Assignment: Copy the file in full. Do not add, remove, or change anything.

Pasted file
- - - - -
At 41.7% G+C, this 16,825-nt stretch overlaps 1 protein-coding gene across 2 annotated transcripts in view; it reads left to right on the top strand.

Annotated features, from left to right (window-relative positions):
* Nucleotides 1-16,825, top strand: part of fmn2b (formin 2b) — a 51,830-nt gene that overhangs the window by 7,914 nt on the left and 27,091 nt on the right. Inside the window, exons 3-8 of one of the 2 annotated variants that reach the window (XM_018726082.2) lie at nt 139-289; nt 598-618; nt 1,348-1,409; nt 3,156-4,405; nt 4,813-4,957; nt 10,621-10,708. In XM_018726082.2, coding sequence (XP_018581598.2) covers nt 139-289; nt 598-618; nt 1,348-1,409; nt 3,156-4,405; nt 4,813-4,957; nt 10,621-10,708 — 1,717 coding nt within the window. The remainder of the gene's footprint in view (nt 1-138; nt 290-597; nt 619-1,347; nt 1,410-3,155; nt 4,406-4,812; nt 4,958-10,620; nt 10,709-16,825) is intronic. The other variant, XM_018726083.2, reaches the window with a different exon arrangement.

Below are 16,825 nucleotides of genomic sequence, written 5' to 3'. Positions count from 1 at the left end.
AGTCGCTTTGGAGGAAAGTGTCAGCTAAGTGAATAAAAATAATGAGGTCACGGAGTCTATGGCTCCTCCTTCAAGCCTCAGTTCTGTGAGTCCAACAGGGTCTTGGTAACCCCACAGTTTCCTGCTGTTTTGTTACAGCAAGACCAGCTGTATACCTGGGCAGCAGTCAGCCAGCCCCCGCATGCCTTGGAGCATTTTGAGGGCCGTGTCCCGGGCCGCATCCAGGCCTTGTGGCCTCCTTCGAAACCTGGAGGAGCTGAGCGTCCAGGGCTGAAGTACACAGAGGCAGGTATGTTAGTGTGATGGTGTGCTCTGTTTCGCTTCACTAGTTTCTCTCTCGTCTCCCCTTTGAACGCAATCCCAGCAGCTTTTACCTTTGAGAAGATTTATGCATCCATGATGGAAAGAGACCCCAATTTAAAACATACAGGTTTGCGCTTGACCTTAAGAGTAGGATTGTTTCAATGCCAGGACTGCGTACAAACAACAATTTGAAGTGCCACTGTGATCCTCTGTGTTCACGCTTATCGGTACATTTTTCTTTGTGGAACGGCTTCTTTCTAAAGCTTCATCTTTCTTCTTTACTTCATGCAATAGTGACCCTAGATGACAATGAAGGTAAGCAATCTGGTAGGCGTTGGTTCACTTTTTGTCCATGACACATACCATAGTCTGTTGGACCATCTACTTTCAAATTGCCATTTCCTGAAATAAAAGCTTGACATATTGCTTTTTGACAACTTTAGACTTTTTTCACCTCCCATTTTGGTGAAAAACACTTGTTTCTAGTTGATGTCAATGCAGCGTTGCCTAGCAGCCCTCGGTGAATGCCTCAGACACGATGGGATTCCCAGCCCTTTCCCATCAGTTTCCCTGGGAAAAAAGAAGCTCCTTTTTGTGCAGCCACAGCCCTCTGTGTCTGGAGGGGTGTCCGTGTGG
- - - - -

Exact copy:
At 41.7% G+C, this 16,825-nt stretch overlaps 1 protein-coding gene across 2 annotated transcripts in view; it reads left to right on the top strand.

Annotated features, from left to right (window-relative positions):
* Nucleotides 1-16,825, top strand: part of fmn2b (formin 2b) — a 51,830-nt gene that overhangs the window by 7,914 nt on the left and 27,091 nt on the right. Inside the window, exons 3-8 of one of the 2 annotated variants that reach the window (XM_018726082.2) lie at nt 139-289; nt 598-618; nt 1,348-1,409; nt 3,156-4,405; nt 4,813-4,957; nt 10,621-10,708. In XM_018726082.2, coding sequence (XP_018581598.2) covers nt 139-289; nt 598-618; nt 1,348-1,409; nt 3,156-4,405; nt 4,813-4,957; nt 10,621-10,708 — 1,717 coding nt within the window. The remainder of the gene's footprint in view (nt 1-138; nt 290-597; nt 619-1,347; nt 1,410-3,155; nt 4,406-4,812; nt 4,958-10,620; nt 10,709-16,825) is intronic. The other variant, XM_018726083.2, reaches the window with a different exon arrangement.

Below are 16,825 nucleotides of genomic sequence, written 5' to 3'. Positions count from 1 at the left end.
AGTCGCTTTGGAGGAAAGTGTCAGCTAAGTGAATAAAAATAATGAGGTCACGGAGTCTATGGCTCCTCCTTCAAGCCTCAGTTCTGTGAGTCCAACAGGGTCTTGGTAACCCCACAGTTTCCTGCTGTTTTGTTACAGCAAGACCAGCTGTATACCTGGGCAGCAGTCAGCCAGCCCCCGCATGCCTTGGAGCATTTTGAGGGCCGTGTCCCGGGCCGCATCCAGGCCTTGTGGCCTCCTTCGAAACCTGGAGGAGCTGAGCGTCCAGGGCTGAAGTACACAGAGGCAGGTATGTTAGTGTGATGGTGTGCTCTGTTTCGCTTCACTAGTTTCTCTCTCGTCTCCCCTTTGAACGCAATCCCAGCAGCTTTTACCTTTGAGAAGATTTATGCATCCATGATGGAAAGAGACCCCAATTTAAAACATACAGGTTTGCGCTTGACCTTAAGAGTAGGATTGTTTCAATGCCAGGACTGCGTACAAACAACAATTTGAAGTGCCACTGTGATCCTCTGTGTTCACGCTTATCGGTACATTTTTCTTTGTGGAACGGCTTCTTTCTAAAGCTTCATCTTTCTTCTTTACTTCATGCAATAGTGACCCTAGATGACAATGAAGGTAAGCAATCTGGTAGGCGTTGGTTCACTTTTTGTCCATGACACATACCATAGTCTGTTGGACCATCTACTTTCAAATTGCCATTTCCTGAAATAAAAGCTTGACATATTGCTTTTTGACAACTTTAGACTTTTTTCACCTCCCATTTTGGTGAAAAACACTTGTTTCTAGTTGATGTCAATGCAGCGTTGCCTAGCAGCCCTCGGTGAATGCCTCAGACACGATGGGATTCCCAGCCCTTTCCCATCAGTTTCCCTGGGAAAAAAGAAGCTCCTTTTTGTGCAGCCACAGCCCTCTGTGTCTGGAGGGGTGTCCGTGTGG